Little League World Series

Game 20: West 6 vs. Great Lakes 4

One Ain’t So Lonely For Hawaii

A crazy fourth led to nine combined runs between the West Side Little League and the Waipio All-Stars, but it was Hawaii who made the most of Ohio’s pitching woes to move on in the 2010 Little League Baseball World Series.


Author: Allie Weinberger

Source: South Williamsport, Pa.

Date/Time: Wednesday, August 25, 2010, 4:00pm ET

When asked if he would have thought his team could pull off a win – much less a 6-4 win – on just a single hit, Waipio Little League manager Brian Yoshii had a simple and immediate answer: not a chance.

“I still can’t believe it,” he said. “When we looked at the scoreboard – seven hits [for them] and one hit [for us] – the only thing I can say is that these kids never give up. And somehow we got lucky.”

In a game in which Hamilton took a 4-0 lead, Hawaii found itself the beneficiary of inconsistent pitching and uncontrollable emotions en route to a 6-4 victory over Ohio with the benefit of only one hit in Wednesday’s elimination game at Howard J. Lamade Stadium.

“Hey, that’s baseball,” said Ohio manager Ken Coomer. “It happens sometimes. We felt we outplayed them, we know we outplayed them, and it came down to one inning.”

Both teams saw extreme highs and lows in the fourth inning, a frame that saw 13 of the game’s 21 baserunners and nine of its 10 runs, including all six of Hawaii’s runs.

With a 1-0 edge entering the top of the fourth, Ohio’s Jarod Morrison started off the frame doubling to left field. Bryce Couch quickly doubled Ohio’s lead with an RBI single up the middle, the second of three-consecutive hits and four-straight baserunners for the Great Lakes. After another single into left from Ryan Robinson, a full-count walk to Sam Scott loaded the bases for Tyler Hannah with no one out.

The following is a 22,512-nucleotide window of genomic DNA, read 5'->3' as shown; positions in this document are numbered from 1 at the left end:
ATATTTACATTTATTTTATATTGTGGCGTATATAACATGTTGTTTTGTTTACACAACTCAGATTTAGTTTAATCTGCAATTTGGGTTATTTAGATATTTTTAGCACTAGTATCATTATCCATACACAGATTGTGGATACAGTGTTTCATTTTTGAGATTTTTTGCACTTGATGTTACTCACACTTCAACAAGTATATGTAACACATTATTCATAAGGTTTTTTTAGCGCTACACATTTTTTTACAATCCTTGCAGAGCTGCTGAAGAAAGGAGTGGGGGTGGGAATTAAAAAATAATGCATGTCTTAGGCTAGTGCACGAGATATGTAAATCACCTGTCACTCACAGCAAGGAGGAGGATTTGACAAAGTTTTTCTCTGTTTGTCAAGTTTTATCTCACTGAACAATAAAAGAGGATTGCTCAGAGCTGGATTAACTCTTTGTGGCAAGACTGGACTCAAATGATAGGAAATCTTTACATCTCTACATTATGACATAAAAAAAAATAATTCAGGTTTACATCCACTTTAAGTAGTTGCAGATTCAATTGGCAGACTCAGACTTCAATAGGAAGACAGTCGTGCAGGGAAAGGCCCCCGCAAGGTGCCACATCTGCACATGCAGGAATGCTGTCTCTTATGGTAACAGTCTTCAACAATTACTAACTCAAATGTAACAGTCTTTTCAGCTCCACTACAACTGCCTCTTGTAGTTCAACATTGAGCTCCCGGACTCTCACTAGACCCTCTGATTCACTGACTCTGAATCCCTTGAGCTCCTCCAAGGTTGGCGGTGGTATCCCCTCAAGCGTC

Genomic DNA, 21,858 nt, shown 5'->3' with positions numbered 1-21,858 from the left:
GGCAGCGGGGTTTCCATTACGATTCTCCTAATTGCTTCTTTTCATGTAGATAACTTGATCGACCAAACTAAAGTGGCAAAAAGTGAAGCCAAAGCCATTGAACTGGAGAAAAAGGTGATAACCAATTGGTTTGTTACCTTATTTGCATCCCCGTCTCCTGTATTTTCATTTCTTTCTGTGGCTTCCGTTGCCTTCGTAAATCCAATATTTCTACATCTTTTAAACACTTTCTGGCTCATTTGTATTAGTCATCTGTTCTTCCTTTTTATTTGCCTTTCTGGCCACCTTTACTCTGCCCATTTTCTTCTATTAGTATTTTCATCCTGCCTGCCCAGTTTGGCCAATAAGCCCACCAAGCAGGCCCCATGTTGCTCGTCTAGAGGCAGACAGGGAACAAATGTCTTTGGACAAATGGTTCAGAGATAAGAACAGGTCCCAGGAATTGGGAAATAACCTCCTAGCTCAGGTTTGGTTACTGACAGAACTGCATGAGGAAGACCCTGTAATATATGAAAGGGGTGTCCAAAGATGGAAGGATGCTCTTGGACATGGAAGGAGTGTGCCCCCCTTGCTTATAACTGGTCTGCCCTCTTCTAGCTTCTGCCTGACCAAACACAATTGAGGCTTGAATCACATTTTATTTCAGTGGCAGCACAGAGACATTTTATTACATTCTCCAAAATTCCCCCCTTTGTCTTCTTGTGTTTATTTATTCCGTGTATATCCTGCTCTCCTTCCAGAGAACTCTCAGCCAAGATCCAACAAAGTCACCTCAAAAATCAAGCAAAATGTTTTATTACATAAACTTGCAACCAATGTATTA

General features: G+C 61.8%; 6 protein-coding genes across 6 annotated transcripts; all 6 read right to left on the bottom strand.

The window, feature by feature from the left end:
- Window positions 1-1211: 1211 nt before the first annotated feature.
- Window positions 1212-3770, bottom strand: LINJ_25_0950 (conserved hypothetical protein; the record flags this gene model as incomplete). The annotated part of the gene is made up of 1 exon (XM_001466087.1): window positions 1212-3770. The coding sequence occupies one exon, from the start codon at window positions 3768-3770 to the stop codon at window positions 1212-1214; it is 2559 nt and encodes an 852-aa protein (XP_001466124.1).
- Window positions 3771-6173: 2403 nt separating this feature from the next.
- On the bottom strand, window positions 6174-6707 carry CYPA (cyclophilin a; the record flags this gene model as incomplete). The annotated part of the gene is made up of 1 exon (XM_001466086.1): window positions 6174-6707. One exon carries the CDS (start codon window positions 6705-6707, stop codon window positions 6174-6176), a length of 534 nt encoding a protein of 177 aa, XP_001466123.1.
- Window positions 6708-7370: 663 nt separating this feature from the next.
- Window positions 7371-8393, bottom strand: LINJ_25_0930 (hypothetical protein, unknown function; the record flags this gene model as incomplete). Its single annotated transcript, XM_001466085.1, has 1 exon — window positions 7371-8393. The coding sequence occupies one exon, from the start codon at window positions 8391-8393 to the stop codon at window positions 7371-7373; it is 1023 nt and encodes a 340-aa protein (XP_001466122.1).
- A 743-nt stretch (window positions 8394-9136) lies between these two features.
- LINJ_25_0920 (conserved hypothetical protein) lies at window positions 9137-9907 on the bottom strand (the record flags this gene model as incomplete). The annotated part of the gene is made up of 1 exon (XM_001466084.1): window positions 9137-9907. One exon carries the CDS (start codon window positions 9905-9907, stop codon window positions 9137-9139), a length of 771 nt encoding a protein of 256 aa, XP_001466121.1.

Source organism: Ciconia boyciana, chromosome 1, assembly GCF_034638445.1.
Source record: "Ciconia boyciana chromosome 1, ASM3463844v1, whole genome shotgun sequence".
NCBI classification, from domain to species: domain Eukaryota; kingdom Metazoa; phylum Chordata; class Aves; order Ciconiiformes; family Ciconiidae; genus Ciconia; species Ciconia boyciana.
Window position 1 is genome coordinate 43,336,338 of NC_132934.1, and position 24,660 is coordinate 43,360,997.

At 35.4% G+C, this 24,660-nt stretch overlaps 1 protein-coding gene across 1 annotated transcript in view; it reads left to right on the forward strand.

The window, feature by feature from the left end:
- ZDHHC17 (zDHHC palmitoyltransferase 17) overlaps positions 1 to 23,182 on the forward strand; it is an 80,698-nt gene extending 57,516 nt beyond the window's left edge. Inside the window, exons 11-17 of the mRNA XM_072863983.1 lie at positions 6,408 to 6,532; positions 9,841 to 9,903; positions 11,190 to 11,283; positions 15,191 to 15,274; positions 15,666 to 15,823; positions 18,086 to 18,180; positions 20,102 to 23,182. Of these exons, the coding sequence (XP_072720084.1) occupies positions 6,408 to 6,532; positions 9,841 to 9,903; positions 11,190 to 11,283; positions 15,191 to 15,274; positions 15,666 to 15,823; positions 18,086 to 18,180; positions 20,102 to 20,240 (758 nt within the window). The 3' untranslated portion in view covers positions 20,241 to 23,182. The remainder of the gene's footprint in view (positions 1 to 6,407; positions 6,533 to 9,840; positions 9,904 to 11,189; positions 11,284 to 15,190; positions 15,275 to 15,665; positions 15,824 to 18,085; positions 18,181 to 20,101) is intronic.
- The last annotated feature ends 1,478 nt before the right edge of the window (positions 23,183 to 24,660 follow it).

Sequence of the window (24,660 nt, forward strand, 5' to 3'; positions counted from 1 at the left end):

Hawaii catcher Keolu Ramos got his team the first big out on a spectacular play, sliding into the backstop to glove a foul ball popped back by Hannah. But with the bags still juiced, starting pitcher Brooks Robinson stepped to the plate with a big opportunity to help not just his team but himself as well.

Robinson didn’t let the chance escape him, either, lofting a long single that dropped at the base of the wall in centerfield, driving in two. When the throw from center came home with the possibility of making an out at the plate, both Scott and Robinson advanced, leaving runners in scoring position with one out and a 4-0 advantage.

“I [told them to] never give up, we’re battling to the end,” said Yoshii. “We’re leaving everything on the field. I want all your energy, everything you’ve got to the very end.”

Hawaii starter Dane Kaneshiro would see the last outs of the fourth made from right field, lifted for reliever Ezra Heleski.

“When I first came in, I wasn’t really sure of myself because I didn’t warm up or anything, and I didn’t throw much in the regionals,” said Heleski. “But when I got on the mound and starting taking my warm-up pitches, I felt good and I knew I could shut them down.”

The 5-foot-1 southpaw got the job done with just five pitches.

“When I struck out that first guy, I was pumped up,” he said. “And then I just kept on going and they couldn’t hit [me].”

“We felt good [after the top of the fourth],” Coomer said. “We scored three more runs, Brooks came through with the big hit, we were up 4-0, Brooks hadn’t given up a hit. And then the wheels started falling off.”